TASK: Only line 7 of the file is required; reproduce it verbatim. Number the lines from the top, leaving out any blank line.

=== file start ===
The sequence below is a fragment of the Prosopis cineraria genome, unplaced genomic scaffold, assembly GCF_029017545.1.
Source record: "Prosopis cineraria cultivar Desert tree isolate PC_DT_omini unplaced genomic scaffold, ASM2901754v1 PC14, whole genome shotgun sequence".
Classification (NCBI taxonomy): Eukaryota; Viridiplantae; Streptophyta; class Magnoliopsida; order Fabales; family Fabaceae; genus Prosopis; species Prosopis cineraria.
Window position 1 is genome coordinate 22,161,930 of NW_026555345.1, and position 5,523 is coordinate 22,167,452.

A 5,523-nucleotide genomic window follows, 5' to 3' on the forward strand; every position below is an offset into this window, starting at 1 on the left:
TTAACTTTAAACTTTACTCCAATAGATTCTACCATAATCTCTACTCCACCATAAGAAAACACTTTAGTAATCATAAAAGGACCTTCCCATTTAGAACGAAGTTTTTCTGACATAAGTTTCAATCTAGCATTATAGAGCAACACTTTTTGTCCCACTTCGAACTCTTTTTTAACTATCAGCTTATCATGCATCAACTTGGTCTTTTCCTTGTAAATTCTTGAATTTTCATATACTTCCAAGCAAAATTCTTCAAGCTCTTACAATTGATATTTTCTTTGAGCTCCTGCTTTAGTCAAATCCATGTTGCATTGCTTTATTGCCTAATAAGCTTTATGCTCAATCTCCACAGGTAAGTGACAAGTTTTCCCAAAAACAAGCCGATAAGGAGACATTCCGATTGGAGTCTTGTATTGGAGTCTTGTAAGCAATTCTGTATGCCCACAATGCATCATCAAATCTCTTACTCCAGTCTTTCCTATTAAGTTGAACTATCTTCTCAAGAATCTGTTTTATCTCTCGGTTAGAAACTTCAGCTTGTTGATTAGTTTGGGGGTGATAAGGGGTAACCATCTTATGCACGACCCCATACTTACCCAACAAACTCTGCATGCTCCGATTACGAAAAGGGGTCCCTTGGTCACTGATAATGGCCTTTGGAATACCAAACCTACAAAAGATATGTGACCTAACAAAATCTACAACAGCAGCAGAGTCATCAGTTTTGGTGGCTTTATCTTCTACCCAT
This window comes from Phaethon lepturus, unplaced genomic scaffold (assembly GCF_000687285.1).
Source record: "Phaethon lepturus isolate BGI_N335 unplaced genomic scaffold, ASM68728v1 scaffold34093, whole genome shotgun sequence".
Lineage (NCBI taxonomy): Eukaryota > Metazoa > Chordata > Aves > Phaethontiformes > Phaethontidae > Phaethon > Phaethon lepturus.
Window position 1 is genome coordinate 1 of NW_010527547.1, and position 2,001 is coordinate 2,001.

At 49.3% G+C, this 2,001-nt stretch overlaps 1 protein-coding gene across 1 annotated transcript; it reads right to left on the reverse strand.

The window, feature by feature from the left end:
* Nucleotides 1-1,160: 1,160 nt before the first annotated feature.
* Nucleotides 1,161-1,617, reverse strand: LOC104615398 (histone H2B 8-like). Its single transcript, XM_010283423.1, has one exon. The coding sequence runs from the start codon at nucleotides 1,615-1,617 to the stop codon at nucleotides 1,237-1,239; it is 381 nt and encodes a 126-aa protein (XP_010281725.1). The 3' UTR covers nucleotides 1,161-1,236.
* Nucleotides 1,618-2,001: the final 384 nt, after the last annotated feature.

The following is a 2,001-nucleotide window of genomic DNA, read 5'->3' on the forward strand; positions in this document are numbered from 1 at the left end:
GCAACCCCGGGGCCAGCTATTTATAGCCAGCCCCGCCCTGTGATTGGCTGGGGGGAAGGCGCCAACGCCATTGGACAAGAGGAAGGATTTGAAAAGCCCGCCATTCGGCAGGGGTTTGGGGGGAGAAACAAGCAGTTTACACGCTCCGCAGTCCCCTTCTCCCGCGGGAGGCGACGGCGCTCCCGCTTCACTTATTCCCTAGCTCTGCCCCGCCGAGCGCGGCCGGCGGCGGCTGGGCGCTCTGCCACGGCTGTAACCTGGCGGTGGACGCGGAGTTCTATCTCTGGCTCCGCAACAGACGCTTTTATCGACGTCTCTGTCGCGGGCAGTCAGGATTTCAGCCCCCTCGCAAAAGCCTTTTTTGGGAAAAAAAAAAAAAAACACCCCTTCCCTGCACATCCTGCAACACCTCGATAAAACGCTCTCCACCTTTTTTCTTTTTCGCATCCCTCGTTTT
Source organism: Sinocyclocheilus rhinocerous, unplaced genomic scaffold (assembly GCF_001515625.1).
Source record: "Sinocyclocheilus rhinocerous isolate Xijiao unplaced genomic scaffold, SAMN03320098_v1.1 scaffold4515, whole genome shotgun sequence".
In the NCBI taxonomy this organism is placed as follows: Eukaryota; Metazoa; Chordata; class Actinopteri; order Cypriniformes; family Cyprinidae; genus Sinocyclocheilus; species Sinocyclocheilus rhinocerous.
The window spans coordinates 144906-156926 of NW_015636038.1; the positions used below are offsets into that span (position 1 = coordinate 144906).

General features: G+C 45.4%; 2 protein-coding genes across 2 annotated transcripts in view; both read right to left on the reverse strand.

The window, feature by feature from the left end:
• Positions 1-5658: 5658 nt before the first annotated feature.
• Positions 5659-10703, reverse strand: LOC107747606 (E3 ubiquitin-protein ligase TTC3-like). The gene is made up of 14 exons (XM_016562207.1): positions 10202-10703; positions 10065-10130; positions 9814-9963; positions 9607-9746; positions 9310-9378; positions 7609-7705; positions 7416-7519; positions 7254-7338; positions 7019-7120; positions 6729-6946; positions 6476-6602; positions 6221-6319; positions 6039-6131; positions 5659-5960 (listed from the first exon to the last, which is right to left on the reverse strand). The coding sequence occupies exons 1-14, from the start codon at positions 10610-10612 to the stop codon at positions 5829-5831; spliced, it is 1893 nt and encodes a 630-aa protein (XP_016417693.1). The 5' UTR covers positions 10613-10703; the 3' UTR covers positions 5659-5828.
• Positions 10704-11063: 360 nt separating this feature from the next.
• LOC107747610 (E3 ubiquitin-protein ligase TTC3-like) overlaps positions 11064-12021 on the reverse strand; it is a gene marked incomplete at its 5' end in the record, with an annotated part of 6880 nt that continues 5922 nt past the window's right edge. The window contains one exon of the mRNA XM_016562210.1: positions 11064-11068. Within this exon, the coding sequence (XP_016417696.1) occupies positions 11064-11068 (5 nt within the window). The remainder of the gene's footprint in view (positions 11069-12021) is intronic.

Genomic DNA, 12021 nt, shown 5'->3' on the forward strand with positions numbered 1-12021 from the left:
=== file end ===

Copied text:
This window comes from Phaethon lepturus, unplaced genomic scaffold (assembly GCF_000687285.1).